EDH said...

Laslo Spatula said...
"Meade the personal trainer who sometimes gets a little too personal."
“Keep pushing! Keep pushing!”
“I’m trying, Meade, I’m pushing all I can push…”


Everything You Got! Everything You Got! Everything You Got!

Meade said...

EDH, I've started tolike you a lot.

traditionalguy said...

Trump can now say even as he brings the Nuclear War Football with him to Fifth Avenue, my supporters will still vote for me no matter what.

Calling for Scott Adams: how do we disarm Trump?

Brando said...

"Obama bastardized the knife/gunfight quote from Sean Connery in "The Untouchables" where Connery's character said "isn't it just like a Guinea to bring a knife to a gunfight?" right before he shot an intruder. I cringed when I heard Obama deliver his version."

As part Italian, I would have had to give him points if he left in the ethnic slur.

Of course, the "you bring knife, we bring gun" Obama quote certainly had a lasting impact on his presidency--drove home the point to his opponents that this was going to be a long and dirty fight, not the "reach across the aisles" presidency we'd been told to expect.

Titus said...

My fave was Grab em by the pussy.

Michael K said...

"the ethnic slur. "

Back about 70 years ago, it wasn't really much of a "slur" as many people used those terms freely. "Wop" was more of a slur.

My mother was, apparently, rather dark complected when she was young. The family nickname for her was "Guinea," often shortened to "Gin." "Dago" was another term for Italian which was a bit less of a slur.

The knife and gun thing began as a rule for close quarter fighting. It was "Run from a knife but charge a gun." I think the concept was that a knife had a very short range and a gun would often jam or misfire if it was charged. That worked for the three Americans on that train in Belgium in September 2015.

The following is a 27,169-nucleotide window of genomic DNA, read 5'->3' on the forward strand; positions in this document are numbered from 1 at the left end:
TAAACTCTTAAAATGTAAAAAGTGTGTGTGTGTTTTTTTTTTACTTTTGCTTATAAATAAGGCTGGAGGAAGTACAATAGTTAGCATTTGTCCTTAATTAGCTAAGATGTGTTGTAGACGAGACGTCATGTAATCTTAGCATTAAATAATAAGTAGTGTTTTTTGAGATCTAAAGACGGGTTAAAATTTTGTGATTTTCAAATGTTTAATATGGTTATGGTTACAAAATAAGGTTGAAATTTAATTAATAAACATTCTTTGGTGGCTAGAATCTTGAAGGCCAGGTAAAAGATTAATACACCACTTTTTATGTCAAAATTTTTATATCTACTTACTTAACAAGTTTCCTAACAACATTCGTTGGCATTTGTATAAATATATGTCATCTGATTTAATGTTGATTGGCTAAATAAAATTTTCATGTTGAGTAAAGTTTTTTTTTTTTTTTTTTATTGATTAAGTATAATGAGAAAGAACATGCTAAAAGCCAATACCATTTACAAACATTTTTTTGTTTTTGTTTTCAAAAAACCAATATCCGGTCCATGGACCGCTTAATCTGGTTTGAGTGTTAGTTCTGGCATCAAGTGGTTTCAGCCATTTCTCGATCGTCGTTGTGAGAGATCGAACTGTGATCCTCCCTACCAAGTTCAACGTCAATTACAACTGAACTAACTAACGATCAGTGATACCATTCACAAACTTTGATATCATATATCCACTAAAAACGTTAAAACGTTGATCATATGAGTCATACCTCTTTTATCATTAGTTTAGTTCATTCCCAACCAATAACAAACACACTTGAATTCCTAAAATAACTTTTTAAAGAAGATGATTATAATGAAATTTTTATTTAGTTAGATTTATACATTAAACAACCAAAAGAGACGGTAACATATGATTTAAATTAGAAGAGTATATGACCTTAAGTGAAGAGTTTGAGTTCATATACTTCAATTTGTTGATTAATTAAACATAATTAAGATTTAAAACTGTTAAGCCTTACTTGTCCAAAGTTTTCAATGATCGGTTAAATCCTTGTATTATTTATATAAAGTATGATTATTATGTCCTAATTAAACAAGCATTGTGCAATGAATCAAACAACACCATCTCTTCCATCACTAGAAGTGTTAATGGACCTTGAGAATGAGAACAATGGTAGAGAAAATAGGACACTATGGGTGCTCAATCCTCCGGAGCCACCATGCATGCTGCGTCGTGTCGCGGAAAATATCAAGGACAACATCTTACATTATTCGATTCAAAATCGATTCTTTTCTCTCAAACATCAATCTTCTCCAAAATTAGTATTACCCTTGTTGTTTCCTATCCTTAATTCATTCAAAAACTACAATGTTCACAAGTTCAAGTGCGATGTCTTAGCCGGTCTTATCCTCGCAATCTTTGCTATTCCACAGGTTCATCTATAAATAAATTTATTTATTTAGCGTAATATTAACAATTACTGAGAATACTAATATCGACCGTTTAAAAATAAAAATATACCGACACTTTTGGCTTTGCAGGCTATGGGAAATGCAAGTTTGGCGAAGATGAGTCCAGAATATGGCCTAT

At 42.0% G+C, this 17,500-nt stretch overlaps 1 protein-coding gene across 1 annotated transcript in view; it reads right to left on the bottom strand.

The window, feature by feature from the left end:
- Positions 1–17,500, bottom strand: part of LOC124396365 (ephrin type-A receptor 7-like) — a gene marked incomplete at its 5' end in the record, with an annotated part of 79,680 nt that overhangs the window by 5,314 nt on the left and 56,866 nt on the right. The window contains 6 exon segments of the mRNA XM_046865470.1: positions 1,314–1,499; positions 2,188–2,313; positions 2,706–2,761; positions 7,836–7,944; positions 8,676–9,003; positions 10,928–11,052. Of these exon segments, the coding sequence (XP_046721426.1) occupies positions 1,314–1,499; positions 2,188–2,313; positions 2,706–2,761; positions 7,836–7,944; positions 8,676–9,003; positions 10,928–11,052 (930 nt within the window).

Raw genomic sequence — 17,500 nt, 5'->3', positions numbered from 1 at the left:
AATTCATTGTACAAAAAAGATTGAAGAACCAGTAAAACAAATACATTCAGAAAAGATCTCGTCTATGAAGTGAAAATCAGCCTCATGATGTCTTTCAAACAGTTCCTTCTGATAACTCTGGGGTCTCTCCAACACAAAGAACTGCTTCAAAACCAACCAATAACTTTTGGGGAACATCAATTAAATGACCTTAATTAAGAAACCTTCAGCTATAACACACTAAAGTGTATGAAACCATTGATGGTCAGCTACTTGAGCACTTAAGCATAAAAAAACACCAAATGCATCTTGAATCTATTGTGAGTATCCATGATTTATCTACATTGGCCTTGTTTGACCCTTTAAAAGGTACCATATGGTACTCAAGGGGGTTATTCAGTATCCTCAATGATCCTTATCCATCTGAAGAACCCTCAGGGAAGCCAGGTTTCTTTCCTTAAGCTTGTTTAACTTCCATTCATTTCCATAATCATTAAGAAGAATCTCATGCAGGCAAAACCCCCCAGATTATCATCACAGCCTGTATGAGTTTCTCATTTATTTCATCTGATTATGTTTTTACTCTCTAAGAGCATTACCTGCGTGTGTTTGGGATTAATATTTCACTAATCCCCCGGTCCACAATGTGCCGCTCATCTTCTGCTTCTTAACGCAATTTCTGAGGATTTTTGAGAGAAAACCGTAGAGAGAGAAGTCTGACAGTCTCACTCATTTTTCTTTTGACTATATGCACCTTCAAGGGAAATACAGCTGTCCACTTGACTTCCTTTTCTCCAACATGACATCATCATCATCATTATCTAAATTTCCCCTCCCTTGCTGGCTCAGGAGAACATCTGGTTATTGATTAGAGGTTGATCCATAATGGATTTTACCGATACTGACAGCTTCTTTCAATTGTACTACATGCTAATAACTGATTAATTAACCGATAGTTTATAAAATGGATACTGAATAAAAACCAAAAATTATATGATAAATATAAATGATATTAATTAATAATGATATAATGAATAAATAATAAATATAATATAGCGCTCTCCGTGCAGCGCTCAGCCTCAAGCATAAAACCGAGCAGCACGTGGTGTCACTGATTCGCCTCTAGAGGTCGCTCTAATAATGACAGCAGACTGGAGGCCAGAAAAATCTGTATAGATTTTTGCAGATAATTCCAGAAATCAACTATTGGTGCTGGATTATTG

Brando said...

"My fave was Grab em by the pussy."

That one does stand out, particularly because who ever actually grabs someone by the pussy?

Brando said...

"Back about 70 years ago, it wasn't really much of a "slur" as many people used those terms freely. "Wop" was more of a slur."

A lot of those terms were more used by the 'in-group'--"guinea" used by lighter skinned Italians to denigrate the darker, less civilized ones and "kike" used by more assimilated Jews to describe the more insular Jews coming from farther east in Europe. But you won't catch a president using any of those terms today, even if they were Jewish or Italian!

bagoh20 said...

The most influential quotes of the year had to be Trumps. Either:

“When Mexico sends its people, they’re not sending their best. They’re not sending you. They’re not sending you. They’re sending people that have lots of problems, and they’re bringing those problems with us. They’re bringing drugs. They’re bringing crime. They’re rapists. And some, I assume, are good people.”

or the grabbing pussy one.

Both were the subject of endless discussion, argument, and characterization throughout the whole campaign.